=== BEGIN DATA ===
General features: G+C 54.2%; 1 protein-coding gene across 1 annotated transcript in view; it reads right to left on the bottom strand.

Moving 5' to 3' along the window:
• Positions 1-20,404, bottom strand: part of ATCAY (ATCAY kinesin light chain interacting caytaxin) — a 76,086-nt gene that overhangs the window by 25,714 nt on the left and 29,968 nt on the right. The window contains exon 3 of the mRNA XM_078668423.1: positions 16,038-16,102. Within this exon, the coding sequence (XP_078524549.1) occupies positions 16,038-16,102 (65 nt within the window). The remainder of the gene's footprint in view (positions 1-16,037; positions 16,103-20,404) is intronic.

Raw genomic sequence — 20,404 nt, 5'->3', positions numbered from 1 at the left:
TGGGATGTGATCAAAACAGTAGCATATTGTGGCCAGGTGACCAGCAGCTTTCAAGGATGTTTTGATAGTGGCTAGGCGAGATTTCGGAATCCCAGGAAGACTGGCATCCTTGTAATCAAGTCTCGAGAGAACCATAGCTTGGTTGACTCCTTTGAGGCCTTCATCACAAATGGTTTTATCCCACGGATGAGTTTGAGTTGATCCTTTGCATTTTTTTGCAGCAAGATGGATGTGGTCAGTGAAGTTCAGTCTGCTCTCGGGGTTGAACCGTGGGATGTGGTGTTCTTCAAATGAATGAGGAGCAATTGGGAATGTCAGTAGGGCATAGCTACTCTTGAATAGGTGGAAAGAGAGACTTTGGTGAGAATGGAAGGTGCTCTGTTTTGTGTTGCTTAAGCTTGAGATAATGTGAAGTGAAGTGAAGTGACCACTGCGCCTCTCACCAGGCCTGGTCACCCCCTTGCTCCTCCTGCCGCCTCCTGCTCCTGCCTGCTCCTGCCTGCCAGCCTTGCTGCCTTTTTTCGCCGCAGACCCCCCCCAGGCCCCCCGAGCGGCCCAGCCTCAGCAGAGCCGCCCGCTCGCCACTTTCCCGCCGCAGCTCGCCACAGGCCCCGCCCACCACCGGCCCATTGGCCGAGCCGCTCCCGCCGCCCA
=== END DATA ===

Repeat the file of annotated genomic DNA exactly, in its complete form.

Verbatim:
General features: G+C 54.2%; 1 protein-coding gene across 1 annotated transcript in view; it reads right to left on the bottom strand.

Moving 5' to 3' along the window:
• Positions 1-20,404, bottom strand: part of ATCAY (ATCAY kinesin light chain interacting caytaxin) — a 76,086-nt gene that overhangs the window by 25,714 nt on the left and 29,968 nt on the right. The window contains exon 3 of the mRNA XM_078668423.1: positions 16,038-16,102. Within this exon, the coding sequence (XP_078524549.1) occupies positions 16,038-16,102 (65 nt within the window). The remainder of the gene's footprint in view (positions 1-16,037; positions 16,103-20,404) is intronic.

Raw genomic sequence — 20,404 nt, 5'->3', positions numbered from 1 at the left:
TGGGATGTGATCAAAACAGTAGCATATTGTGGCCAGGTGACCAGCAGCTTTCAAGGATGTTTTGATAGTGGCTAGGCGAGATTTCGGAATCCCAGGAAGACTGGCATCCTTGTAATCAAGTCTCGAGAGAACCATAGCTTGGTTGACTCCTTTGAGGCCTTCATCACAAATGGTTTTATCCCACGGATGAGTTTGAGTTGATCCTTTGCATTTTTTTGCAGCAAGATGGATGTGGTCAGTGAAGTTCAGTCTGCTCTCGGGGTTGAACCGTGGGATGTGGTGTTCTTCAAATGAATGAGGAGCAATTGGGAATGTCAGTAGGGCATAGCTACTCTTGAATAGGTGGAAAGAGAGACTTTGGTGAGAATGGAAGGTGCTCTGTTTTGTGTTGCTTAAGCTTGAGATAATGTGAAGTGAAGTGAAGTGACCACTGCGCCTCTCACCAGGCCTGGTCACCCCCTTGCTCCTCCTGCCGCCTCCTGCTCCTGCCTGCTCCTGCCTGCCAGCCTTGCTGCCTTTTTTCGCCGCAGACCCCCCCCAGGCCCCCCGAGCGGCCCAGCCTCAGCAGAGCCGCCCGCTCGCCACTTTCCCGCCGCAGCTCGCCACAGGCCCCGCCCACCACCGGCCCATTGGCCGAGCCGCTCCCGCCGCCCA